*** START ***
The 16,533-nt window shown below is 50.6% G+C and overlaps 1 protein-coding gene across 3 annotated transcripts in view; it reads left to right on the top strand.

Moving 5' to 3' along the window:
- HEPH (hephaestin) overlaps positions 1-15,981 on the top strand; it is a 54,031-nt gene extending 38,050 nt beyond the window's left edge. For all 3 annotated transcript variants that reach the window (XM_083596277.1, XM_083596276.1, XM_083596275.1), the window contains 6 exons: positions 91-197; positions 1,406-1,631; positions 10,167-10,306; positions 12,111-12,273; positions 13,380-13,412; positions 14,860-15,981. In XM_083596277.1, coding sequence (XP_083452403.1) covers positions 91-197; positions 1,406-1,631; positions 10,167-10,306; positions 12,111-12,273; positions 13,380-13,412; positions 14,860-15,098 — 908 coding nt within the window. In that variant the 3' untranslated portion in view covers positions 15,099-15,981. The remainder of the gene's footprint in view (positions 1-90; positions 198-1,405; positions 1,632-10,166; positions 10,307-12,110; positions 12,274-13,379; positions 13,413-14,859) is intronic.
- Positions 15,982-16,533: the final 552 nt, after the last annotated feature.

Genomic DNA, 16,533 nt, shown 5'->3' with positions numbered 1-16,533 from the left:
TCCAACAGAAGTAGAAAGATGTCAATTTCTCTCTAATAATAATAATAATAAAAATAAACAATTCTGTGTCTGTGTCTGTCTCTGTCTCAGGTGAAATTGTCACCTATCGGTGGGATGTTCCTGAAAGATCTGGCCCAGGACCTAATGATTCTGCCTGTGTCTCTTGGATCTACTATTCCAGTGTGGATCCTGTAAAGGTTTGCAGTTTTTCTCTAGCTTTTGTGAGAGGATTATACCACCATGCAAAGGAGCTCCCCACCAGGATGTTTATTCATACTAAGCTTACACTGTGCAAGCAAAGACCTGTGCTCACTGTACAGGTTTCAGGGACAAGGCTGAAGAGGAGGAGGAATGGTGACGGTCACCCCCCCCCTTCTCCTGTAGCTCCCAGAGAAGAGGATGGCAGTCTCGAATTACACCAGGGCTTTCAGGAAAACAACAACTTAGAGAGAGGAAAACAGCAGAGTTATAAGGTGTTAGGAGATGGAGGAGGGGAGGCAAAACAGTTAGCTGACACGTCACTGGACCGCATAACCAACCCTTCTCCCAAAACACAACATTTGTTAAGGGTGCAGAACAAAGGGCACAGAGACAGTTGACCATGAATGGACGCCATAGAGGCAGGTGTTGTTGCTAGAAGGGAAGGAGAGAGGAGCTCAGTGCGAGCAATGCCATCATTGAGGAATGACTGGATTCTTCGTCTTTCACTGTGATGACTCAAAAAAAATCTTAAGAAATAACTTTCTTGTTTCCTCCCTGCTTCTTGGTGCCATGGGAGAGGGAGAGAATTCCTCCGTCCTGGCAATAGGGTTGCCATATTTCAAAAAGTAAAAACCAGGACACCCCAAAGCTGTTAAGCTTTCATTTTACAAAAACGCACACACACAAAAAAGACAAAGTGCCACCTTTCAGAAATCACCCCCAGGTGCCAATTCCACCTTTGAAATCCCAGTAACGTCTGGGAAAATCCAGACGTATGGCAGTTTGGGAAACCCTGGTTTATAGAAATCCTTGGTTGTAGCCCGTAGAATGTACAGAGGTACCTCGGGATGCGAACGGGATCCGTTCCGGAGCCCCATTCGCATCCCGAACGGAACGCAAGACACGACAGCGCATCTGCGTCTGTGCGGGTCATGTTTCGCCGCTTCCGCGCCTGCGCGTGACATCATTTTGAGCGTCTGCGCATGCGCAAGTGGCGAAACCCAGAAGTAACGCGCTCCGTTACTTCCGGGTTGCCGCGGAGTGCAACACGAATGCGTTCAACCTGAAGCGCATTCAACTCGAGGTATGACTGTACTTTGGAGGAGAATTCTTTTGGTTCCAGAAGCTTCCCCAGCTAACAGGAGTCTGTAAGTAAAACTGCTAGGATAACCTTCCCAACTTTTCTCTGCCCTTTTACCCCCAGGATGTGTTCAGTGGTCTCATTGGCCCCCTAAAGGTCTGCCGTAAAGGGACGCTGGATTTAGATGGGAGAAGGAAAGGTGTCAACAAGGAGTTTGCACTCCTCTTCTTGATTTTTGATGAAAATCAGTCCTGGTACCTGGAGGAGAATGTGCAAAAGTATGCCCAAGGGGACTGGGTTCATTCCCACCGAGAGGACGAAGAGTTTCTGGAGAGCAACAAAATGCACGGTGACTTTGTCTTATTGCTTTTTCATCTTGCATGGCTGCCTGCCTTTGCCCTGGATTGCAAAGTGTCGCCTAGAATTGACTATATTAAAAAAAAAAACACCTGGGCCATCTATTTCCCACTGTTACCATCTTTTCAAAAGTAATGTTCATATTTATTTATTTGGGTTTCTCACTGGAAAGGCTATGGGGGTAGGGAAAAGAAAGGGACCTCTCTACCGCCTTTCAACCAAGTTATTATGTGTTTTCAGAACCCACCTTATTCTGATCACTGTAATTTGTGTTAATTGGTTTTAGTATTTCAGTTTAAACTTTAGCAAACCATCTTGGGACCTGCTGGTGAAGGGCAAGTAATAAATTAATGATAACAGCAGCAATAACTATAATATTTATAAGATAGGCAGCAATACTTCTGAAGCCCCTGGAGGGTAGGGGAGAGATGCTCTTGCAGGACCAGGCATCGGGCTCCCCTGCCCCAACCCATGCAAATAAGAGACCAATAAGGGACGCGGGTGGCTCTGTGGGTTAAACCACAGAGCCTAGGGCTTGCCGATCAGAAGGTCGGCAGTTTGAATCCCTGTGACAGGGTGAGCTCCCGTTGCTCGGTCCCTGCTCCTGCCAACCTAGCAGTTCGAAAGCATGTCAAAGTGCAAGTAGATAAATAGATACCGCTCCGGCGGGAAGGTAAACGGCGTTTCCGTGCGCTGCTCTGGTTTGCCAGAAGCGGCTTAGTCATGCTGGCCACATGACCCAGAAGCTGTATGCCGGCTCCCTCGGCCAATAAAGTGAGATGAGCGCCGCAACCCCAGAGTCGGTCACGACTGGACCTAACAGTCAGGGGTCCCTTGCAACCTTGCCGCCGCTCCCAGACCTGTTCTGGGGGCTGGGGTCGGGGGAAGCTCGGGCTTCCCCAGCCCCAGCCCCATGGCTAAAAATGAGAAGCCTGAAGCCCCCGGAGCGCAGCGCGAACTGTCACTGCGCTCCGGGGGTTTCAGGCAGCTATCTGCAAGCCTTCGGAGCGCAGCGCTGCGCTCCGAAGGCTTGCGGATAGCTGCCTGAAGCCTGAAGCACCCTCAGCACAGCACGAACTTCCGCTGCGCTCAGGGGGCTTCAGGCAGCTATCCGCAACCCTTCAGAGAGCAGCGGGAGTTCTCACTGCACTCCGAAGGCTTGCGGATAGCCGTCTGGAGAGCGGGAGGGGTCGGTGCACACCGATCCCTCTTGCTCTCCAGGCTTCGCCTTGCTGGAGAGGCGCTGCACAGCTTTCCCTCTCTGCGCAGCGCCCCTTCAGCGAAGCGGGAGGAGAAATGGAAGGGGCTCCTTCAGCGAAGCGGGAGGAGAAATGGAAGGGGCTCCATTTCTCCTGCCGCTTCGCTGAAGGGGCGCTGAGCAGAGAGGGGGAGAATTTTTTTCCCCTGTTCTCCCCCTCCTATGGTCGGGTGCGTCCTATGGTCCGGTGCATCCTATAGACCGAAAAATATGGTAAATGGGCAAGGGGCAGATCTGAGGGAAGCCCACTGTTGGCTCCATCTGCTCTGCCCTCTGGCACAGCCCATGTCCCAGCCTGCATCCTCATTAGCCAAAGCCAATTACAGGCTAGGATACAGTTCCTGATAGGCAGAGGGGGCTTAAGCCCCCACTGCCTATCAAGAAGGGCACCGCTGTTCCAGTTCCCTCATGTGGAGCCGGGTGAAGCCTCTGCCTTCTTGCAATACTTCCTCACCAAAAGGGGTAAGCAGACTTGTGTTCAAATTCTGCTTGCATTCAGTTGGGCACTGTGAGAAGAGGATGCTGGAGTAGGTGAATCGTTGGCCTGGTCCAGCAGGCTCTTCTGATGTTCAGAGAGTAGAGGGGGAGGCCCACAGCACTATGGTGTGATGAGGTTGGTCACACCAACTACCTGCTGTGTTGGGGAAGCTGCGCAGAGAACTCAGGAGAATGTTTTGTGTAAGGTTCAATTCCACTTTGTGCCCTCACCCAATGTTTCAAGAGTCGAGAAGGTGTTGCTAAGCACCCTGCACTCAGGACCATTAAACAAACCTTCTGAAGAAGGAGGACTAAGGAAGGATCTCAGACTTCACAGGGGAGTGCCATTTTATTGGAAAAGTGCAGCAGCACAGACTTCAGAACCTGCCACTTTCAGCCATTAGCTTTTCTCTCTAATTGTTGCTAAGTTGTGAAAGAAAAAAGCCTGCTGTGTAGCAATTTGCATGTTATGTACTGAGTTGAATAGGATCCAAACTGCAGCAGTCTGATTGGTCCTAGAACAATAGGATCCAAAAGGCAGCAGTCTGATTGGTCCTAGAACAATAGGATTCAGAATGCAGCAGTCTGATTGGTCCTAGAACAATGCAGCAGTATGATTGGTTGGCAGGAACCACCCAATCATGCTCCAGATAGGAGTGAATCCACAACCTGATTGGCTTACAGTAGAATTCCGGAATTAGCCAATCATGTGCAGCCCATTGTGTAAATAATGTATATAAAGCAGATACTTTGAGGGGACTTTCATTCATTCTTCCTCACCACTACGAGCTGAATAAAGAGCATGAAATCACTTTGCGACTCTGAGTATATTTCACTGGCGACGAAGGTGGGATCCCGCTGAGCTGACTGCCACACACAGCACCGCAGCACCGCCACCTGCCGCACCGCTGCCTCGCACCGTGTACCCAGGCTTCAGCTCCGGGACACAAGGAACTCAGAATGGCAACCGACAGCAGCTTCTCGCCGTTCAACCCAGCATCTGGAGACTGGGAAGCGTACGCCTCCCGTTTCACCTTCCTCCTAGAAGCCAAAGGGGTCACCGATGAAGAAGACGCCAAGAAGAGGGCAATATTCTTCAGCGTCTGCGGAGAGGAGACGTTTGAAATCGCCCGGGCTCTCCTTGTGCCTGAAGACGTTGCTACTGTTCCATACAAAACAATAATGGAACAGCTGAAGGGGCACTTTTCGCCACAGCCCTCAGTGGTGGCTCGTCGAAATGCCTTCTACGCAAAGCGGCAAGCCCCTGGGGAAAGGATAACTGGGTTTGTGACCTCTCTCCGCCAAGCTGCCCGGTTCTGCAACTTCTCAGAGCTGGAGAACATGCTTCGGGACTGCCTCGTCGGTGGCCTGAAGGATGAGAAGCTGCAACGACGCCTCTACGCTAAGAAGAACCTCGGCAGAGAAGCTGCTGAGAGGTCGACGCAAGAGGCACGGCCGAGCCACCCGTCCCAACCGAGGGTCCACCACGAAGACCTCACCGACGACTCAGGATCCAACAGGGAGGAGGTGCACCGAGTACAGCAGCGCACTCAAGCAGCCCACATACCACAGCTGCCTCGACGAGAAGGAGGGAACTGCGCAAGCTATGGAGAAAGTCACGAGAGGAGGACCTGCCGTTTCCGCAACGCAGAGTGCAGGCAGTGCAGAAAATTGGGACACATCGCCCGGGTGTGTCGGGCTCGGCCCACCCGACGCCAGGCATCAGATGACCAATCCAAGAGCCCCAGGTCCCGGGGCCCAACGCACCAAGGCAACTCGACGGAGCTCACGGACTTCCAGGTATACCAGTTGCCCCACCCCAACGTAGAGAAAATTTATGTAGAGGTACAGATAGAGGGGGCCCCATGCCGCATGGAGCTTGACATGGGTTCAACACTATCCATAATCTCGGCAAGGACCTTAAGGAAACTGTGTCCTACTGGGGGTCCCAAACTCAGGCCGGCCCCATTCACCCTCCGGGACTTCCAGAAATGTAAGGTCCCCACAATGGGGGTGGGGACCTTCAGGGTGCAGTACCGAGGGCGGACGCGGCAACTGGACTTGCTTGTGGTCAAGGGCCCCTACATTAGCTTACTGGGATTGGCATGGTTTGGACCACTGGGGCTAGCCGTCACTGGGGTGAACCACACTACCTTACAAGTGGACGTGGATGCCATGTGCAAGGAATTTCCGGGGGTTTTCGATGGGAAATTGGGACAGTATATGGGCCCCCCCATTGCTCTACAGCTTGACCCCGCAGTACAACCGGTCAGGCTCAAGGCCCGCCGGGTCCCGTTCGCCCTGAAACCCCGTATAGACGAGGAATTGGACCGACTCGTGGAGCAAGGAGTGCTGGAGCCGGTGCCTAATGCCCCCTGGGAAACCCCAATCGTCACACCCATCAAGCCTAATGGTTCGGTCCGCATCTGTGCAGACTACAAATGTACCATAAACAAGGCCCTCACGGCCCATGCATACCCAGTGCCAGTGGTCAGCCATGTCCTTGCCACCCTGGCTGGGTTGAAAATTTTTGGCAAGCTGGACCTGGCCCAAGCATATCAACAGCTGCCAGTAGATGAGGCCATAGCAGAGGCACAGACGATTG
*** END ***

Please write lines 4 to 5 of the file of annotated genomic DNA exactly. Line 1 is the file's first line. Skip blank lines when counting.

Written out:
- Positions 15,982-16,533: the final 552 nt, after the last annotated feature.

Genomic DNA, 16,533 nt, shown 5'->3' with positions numbered 1-16,533 from the left: